(2.2 Crest-tailed mulgala)

    So, that was the carnivorous marsupials. The final gallery is within a massive tan boulder, it is called the Predator Hall. It features a huge amount of Australian predators, mainly smaller ones. The first area of the complex features various small in-wall cube exhibits, which various invertebrates call home.

    (1.1 Humped golden orb-weaver spider)
    (5.5 Polistes humilis)
    (0.1 Sydney funnel-web spider) (her name is Henrietta)
    (1.1 Redback spider) (in separate cubes)
    (1.1 Whitetail spider)
    (1.1 Allothereua maculata)
    (1.1 Archimantis sobrina)
    (1.1 Archimantis armata)
    (1.1 Wood scorpion)
    (1.0 Giant centipede) (his name is Rick)
    (1.1 Scolopendra subspinipes)

    Well, that was a lot. Continuing past the cubes, we see three exhibits for Australian snakes. One of them is forested, and other two are more like a rainforest area.
    (1.1 Common death adder)
    (1.1 Green tree python)
    (1.1 Brown tree snake)

    OK, so continuing down the dark path as we hear the sounds of nothing, there is a huge 5 foot tall 10 foot long terrarium holding an invasive species to Australia. It is muddy and gross and there is a drier area for the animals to go to with a small pool if they don't like it.
    (1.1 Cane toad)

    Right around the bend from this area is a massive exhibit with a main viewing window and a second, smaller one. The first one has a log, a waterfall, aquatic plants and two large reptiles. The second one provides a land view as well as a little easter egg exhibit implanted underground of the main land area.
    (1.1 Australian freshwater crocodile)

    The easter egg exhibit is a small cubic terrarium home to several quirky non-predators. It represents an Australian woodland, with branches and tiny cute little plants.
    (2.2 Diamond weevil)

    Fimally, the last area is an ocean habitat zone thing. The first exhibit here is one of those exhibits where it's like curved (like this l--\) It holds a pair of the one of the deadliest cephalopod. The exhibit is also rocky.
    (1.1 Southern blue-ringed octopus)

    There are 2 final exhibits here, leaving room for expansion. Basically the same exhibit slightly to the right of the octopus area, and a huge, sandy, rocky reef tank home to 2 of Australia's famous camosharks.
    (1.1 Reef stonefish)
    (1.1 Tasseled wobbegong)

    As you leave, hoping for expansions, you realize there was never an exhibit in the first place!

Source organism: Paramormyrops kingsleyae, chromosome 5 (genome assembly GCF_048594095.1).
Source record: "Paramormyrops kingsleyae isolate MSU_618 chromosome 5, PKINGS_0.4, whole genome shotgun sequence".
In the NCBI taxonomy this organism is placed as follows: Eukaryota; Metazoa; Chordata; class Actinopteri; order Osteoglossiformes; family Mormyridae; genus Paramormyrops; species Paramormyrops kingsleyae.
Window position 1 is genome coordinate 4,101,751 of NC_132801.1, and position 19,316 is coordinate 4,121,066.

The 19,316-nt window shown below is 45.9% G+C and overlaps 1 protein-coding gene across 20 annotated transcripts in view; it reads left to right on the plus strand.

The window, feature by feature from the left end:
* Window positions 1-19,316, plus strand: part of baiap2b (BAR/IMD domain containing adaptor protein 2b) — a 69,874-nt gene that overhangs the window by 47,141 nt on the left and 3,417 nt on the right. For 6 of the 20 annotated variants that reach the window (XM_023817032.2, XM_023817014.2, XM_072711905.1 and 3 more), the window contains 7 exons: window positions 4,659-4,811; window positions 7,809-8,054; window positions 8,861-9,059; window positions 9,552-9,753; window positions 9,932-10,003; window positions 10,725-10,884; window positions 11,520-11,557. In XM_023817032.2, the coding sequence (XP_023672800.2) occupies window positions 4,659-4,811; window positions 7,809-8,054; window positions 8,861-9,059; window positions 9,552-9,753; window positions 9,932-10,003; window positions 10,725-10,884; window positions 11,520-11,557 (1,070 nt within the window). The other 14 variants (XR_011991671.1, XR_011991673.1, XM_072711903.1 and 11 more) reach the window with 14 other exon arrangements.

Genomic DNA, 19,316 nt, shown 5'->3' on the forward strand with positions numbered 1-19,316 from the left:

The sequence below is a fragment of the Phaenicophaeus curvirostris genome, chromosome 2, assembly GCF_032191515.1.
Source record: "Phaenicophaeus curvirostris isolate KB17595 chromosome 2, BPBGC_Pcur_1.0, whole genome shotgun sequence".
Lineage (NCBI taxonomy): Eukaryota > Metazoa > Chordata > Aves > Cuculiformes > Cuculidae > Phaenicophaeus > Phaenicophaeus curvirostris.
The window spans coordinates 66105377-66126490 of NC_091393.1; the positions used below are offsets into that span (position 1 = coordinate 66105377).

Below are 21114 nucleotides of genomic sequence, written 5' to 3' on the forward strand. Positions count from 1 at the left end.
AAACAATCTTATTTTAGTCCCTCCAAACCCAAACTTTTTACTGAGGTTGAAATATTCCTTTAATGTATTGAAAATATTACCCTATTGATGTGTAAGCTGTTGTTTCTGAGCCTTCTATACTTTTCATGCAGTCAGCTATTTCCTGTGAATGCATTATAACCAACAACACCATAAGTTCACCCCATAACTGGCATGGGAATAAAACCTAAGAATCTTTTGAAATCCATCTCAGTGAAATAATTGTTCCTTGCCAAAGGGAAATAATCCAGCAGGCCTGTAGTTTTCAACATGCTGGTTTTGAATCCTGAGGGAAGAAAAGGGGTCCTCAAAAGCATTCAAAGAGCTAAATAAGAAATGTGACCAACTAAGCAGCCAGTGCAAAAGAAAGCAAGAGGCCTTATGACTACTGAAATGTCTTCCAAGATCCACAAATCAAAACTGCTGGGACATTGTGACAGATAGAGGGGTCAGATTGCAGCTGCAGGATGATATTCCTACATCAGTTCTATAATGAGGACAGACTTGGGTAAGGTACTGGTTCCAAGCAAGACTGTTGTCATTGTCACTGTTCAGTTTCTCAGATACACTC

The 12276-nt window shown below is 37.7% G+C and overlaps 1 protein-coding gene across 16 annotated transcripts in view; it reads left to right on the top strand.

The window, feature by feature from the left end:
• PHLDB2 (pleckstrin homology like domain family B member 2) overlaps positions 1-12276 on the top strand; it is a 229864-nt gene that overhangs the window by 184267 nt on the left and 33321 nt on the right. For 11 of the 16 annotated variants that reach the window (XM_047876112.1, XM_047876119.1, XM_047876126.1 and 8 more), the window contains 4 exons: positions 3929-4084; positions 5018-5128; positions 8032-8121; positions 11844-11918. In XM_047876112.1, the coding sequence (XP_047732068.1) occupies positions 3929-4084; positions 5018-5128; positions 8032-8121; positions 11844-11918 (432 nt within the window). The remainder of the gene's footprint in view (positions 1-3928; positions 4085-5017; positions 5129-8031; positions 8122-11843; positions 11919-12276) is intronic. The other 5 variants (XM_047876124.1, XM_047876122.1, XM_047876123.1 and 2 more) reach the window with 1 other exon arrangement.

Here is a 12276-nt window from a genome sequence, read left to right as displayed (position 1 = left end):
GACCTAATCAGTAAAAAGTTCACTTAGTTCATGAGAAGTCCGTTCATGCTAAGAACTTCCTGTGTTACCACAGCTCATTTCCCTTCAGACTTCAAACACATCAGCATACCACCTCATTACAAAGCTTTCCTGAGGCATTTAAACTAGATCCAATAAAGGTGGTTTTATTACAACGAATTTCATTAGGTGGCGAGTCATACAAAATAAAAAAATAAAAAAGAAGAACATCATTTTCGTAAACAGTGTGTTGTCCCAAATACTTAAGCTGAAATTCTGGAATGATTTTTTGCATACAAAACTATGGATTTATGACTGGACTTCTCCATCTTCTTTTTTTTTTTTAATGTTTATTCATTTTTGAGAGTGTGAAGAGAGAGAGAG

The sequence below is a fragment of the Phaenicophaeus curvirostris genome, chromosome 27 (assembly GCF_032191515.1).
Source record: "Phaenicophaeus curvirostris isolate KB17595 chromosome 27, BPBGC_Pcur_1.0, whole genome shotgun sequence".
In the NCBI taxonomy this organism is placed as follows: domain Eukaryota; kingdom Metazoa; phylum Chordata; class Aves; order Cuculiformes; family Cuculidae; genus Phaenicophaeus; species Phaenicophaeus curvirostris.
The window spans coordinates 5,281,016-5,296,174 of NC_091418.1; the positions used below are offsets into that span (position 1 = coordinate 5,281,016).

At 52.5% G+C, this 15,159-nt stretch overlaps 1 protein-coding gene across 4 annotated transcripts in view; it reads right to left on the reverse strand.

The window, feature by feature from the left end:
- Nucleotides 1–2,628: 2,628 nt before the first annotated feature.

jk there was you can head back to the entrance if you like.
     
    Last edited: 27 Feb 2019
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  7. TheGerenuk

    TheGerenuk Well-Known Member

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    The exhibit starts off with a view of 2.2 Lowland bongo (Tragelaphus eurycerus eurycerus). Their exhibit is planted enough so visitors can see then in full view and how they would look if they were blending in with the forest. Nearby, another set of enclosures will hold 2.2 Jentink's duiker (Cephalophus jentinki). The two pairs will rotate exhibits, each one having moderate foliage. The exhibit ends with two enclosures, each one housing 1.1 Okapi (Okapia johnstoni), which are able to rotate exhibits, similar to the Jentink's duikers. One of the two okapi enclosures will have 1.1 Zebra duiker (Cephalophus zebra) and the other will have 1.1 Red-flanked duiker (Cephalophus rufilatus). The duiker can move to their own separate enclosures if they feel alarmed and need a break from the larger okapis. Each of the animals also has a large indoor space for each group of animals.
    Can I do challenge 3 please?
     
  8. KevinB

    KevinB Well-Known Member

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    @Ebirah766 I love your design. I appreciated your attention to detail and your extensive selection of species, including invertebrates and fish, very much.

    If this exhibit truly existed and I could visit it, it would get me very excited as someone who does really appreciate Australian fauna.

    @TheGerenuk Nice design and nice choice of species.

    Your new challenge:
    Your challenge is to design a large walk-through aviary with at least 10 bird species. You have complete free choice in terms of concept, theming and bird species as long as the species are all housed together, at least most of the time. As the aviary is located in a zoo in a temperate climate region partially visible indoor housing should be included.